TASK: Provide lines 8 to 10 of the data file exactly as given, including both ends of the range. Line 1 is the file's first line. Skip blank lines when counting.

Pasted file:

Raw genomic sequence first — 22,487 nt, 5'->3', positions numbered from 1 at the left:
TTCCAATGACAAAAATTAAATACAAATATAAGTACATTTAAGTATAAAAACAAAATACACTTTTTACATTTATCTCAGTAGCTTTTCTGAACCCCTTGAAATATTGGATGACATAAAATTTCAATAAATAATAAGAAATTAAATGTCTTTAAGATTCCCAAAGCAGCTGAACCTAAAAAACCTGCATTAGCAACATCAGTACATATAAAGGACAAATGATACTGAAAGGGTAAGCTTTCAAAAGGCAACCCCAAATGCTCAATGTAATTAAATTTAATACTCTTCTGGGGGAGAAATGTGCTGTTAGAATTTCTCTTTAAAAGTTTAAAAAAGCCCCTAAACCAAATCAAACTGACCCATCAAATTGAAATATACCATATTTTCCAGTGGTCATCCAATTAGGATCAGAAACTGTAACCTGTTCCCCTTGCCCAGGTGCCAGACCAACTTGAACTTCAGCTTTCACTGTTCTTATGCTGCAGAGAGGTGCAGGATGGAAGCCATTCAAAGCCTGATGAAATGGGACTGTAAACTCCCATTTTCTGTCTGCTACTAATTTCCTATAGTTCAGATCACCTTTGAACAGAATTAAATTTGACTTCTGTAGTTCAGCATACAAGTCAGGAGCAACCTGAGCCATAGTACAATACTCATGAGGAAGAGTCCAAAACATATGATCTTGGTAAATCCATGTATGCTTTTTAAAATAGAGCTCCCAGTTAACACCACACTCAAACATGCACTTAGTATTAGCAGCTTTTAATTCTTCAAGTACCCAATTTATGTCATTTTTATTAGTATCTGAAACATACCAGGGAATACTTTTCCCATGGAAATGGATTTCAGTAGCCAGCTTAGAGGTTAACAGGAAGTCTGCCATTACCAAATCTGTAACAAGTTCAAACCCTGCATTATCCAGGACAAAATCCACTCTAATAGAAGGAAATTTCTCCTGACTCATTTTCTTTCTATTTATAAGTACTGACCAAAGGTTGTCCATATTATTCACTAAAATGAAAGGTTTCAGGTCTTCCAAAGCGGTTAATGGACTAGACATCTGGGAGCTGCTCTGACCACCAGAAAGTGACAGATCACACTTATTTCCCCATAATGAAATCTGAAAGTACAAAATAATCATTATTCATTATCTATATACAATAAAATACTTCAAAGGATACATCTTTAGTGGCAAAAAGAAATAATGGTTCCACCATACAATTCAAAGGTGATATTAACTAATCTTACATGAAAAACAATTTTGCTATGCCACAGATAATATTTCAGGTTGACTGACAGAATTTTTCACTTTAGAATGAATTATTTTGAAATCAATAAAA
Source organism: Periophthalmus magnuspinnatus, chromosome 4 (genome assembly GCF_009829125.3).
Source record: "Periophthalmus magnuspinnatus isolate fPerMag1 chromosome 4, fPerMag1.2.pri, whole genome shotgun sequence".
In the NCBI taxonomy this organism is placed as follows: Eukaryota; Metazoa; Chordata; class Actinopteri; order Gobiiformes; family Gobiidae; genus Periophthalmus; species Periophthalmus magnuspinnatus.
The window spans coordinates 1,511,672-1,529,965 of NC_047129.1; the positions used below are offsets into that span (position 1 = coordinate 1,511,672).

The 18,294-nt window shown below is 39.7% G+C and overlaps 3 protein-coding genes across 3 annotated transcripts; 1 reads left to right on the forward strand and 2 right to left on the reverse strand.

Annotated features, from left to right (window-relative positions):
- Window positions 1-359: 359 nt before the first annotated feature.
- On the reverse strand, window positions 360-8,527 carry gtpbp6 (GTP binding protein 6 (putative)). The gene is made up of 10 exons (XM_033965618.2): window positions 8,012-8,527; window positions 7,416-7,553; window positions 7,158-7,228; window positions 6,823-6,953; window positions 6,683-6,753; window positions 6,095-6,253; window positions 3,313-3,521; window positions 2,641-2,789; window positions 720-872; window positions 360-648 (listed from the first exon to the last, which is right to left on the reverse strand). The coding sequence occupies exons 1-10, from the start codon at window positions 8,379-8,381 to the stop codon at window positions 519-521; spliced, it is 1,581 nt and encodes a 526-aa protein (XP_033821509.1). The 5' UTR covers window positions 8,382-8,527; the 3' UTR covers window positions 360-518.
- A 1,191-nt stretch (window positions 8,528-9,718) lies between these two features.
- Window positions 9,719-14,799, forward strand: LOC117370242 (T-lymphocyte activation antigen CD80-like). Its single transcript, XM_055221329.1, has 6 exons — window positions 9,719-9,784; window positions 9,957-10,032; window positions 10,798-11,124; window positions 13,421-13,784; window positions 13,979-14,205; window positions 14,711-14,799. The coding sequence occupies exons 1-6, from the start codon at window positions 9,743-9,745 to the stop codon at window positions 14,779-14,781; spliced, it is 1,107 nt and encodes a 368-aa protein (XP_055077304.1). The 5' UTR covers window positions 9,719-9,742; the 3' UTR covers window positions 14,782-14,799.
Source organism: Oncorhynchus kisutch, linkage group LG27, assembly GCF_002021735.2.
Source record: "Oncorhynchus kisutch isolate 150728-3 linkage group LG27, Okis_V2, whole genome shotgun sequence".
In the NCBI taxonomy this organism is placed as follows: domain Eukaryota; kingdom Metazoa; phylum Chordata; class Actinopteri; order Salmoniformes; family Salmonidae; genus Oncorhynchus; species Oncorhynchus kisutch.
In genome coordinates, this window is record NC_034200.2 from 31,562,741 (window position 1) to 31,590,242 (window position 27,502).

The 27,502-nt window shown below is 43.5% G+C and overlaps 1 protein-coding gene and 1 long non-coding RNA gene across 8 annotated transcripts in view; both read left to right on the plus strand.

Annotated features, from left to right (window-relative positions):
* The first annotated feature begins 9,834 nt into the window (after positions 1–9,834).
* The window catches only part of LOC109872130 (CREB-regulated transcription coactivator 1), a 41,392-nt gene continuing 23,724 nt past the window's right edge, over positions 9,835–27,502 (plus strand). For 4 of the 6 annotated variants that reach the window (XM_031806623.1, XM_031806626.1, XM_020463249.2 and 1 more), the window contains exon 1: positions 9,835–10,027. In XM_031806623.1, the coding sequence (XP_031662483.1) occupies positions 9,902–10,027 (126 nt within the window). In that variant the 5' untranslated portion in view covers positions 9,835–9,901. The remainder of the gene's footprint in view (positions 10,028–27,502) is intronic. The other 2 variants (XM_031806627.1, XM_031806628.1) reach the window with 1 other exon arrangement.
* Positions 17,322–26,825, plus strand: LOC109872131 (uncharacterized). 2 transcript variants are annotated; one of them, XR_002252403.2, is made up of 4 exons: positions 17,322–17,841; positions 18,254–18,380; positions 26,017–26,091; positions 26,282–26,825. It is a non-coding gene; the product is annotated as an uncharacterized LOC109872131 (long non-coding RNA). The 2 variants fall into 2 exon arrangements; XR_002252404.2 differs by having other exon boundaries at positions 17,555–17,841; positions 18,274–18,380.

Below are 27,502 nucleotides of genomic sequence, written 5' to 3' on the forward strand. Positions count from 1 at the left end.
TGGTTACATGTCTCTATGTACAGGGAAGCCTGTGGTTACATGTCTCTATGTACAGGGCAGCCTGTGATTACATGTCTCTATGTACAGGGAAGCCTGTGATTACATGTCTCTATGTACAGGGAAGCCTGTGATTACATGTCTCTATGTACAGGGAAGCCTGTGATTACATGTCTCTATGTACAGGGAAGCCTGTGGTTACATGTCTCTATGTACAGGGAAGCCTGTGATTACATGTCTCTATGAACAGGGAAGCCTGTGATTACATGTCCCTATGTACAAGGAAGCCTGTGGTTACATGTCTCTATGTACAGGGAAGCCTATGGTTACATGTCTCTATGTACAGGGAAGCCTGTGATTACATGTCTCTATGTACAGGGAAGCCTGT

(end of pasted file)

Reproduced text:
Annotated features, from left to right (window-relative positions):
- Window positions 1-359: 359 nt before the first annotated feature.
- On the reverse strand, window positions 360-8,527 carry gtpbp6 (GTP binding protein 6 (putative)). The gene is made up of 10 exons (XM_033965618.2): window positions 8,012-8,527; window positions 7,416-7,553; window positions 7,158-7,228; window positions 6,823-6,953; window positions 6,683-6,753; window positions 6,095-6,253; window positions 3,313-3,521; window positions 2,641-2,789; window positions 720-872; window positions 360-648 (listed from the first exon to the last, which is right to left on the reverse strand). The coding sequence occupies exons 1-10, from the start codon at window positions 8,379-8,381 to the stop codon at window positions 519-521; spliced, it is 1,581 nt and encodes a 526-aa protein (XP_033821509.1). The 5' UTR covers window positions 8,382-8,527; the 3' UTR covers window positions 360-518.